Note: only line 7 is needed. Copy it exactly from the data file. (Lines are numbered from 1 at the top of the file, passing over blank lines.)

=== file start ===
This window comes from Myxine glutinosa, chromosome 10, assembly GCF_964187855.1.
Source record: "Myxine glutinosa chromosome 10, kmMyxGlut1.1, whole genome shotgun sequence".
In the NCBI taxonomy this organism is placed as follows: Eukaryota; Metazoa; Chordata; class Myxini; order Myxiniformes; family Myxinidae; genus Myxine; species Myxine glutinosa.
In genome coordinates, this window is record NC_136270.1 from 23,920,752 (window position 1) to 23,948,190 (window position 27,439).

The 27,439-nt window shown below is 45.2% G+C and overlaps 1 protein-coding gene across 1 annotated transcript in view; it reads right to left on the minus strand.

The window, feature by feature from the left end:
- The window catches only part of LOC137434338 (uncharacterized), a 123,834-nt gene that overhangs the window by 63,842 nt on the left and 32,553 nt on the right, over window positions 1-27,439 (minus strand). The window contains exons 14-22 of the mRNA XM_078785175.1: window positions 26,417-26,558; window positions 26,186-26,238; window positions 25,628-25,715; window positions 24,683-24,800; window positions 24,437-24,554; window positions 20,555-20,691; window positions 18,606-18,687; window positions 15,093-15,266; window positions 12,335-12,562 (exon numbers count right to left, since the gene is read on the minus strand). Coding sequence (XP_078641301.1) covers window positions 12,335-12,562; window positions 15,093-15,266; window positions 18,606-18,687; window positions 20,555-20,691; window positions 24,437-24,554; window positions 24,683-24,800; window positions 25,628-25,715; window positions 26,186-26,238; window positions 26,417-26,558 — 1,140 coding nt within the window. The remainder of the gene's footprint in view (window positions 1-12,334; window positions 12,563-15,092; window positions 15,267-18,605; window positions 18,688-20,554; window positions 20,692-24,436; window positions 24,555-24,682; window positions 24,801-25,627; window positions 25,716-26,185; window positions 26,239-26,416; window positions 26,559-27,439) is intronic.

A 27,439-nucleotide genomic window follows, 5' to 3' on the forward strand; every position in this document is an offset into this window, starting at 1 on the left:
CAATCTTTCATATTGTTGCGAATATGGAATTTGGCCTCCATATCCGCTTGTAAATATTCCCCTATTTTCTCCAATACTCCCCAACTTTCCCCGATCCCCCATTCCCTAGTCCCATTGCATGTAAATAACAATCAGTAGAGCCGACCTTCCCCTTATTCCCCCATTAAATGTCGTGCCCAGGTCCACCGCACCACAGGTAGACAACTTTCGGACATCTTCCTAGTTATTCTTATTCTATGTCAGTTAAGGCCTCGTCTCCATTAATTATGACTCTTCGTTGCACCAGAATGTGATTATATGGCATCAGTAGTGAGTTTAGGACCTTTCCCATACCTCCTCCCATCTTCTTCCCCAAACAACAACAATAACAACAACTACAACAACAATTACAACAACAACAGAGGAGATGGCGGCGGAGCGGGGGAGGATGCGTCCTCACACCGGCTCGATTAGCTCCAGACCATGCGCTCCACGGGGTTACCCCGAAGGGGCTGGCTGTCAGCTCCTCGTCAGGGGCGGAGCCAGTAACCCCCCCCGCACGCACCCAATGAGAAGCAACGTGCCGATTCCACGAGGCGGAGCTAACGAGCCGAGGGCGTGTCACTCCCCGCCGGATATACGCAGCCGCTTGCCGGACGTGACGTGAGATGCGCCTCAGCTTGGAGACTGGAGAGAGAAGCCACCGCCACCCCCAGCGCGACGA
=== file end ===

- The window catches only part of LOC137434338 (uncharacterized), a 123,834-nt gene that overhangs the window by 63,842 nt on the left and 32,553 nt on the right, over window positions 1-27,439 (minus strand). The window contains exons 14-22 of the mRNA XM_078785175.1: window positions 26,417-26,558; window positions 26,186-26,238; window positions 25,628-25,715; window positions 24,683-24,800; window positions 24,437-24,554; window positions 20,555-20,691; window positions 18,606-18,687; window positions 15,093-15,266; window positions 12,335-12,562 (exon numbers count right to left, since the gene is read on the minus strand). Coding sequence (XP_078641301.1) covers window positions 12,335-12,562; window positions 15,093-15,266; window positions 18,606-18,687; window positions 20,555-20,691; window positions 24,437-24,554; window positions 24,683-24,800; window positions 25,628-25,715; window positions 26,186-26,238; window positions 26,417-26,558 — 1,140 coding nt within the window. The remainder of the gene's footprint in view (window positions 1-12,334; window positions 12,563-15,092; window positions 15,267-18,605; window positions 18,688-20,554; window positions 20,692-24,436; window positions 24,555-24,682; window positions 24,801-25,627; window positions 25,716-26,185; window positions 26,239-26,416; window positions 26,559-27,439) is intronic.